by Zac Clark
It’s a creature-based highly interactive format out there, kids!
Rest assured we are a long way off from solving it. The trend in decks seems to be pointing toward control strategies that abuse Thragtusk and Miracles. On the fringe we have Zombies, RDWs, Azorious Aggro and Jund (in no particular order). Following the formula for a format where if all things are equal (and we know they are not) Aggro beats Control beats Midrange beats Aggro, there are a lot of deck building options out there.
I broke down the viable color combos and the only colors that get the shaft right now are WBR (Oros) and WBU (Esper). These combos have no mana fixing (the kind green offers) and only one shockland each (Blood Crypt and Hallowed Fountain, respectively). For now, I’ll stay away from those choices.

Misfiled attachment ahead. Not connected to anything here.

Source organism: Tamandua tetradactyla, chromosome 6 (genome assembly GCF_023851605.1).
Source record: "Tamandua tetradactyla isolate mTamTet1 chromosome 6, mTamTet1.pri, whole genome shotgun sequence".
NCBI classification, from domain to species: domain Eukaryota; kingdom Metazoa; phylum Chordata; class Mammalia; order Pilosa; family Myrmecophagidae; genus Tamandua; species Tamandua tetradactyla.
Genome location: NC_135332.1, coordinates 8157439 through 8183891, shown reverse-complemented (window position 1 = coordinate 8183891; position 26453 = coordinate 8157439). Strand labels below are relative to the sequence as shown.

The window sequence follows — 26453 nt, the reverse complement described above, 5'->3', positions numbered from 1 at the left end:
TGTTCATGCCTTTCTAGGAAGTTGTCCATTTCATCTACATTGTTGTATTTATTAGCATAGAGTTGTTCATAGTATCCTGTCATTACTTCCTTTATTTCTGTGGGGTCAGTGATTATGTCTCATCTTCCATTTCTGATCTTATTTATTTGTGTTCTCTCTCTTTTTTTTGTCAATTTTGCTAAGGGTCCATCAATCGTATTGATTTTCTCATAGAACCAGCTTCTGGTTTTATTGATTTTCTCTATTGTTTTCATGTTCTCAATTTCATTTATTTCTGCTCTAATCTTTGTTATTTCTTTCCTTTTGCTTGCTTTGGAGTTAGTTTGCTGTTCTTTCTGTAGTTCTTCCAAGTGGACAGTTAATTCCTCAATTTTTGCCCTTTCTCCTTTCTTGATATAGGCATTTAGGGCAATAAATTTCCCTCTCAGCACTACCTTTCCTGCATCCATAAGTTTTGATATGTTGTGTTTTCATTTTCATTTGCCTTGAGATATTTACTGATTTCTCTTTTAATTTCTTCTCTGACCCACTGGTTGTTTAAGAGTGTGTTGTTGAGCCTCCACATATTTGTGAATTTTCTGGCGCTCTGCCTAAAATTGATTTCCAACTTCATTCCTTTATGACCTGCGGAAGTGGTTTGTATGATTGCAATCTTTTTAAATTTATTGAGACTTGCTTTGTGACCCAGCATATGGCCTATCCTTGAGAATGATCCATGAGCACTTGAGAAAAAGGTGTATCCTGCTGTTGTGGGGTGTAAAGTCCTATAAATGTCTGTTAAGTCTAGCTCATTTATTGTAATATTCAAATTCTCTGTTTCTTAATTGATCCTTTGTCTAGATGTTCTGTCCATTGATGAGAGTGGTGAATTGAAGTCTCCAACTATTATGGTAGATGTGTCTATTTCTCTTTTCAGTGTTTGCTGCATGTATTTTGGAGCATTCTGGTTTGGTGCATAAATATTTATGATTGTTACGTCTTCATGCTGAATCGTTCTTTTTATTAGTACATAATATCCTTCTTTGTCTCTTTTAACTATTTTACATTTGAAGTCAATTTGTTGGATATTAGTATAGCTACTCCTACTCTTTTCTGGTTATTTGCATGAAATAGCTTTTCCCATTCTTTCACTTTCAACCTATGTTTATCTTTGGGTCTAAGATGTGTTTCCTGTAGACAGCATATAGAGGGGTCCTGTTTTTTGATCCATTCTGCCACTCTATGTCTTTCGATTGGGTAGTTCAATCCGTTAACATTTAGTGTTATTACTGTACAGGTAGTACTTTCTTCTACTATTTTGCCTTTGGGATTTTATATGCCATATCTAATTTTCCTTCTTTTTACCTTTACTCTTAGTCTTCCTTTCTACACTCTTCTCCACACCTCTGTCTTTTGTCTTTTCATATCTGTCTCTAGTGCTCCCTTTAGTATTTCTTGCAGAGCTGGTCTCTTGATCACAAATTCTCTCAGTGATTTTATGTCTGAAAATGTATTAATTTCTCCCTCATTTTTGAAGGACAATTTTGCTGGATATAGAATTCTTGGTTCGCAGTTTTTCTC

I believe that surprise is the biggest ally you have during these early rotation tourneys. Some folks still don’t know what each deck does and plenty of others are waiting to ‘counterspell’ cards you aren’t even playing. If you play a rogue deck you can often get by on skill and surprise if you can pilot your deck well.
I looked around for a color wheel that was underplayed in the last month. After looking at the top 8′s from states and a few TCG Player/SCG events: Grixis Control is the underdog by a wide margin. I’m sure there are plenty of reasons for this but really explaining to you why a deck isn’t performing is about the last thing I want to do.
But hold on a sec!
Grixis (BRU) has really powerful cards, some of the best removal in the format and it’s got blue mana! Blue mana means blue cards, and we all know that blue cards mean… countermagic. I don’t have to tell you that the single most powerful thing you can do in this game is tell your opponent, “NO!” It’s pretty much the greatest interaction any deck can achieve.
Grixis? Don’t see many creatures here.
With that in mind I started working on a midrange deck that can beat control. After a night of tinkering I have this: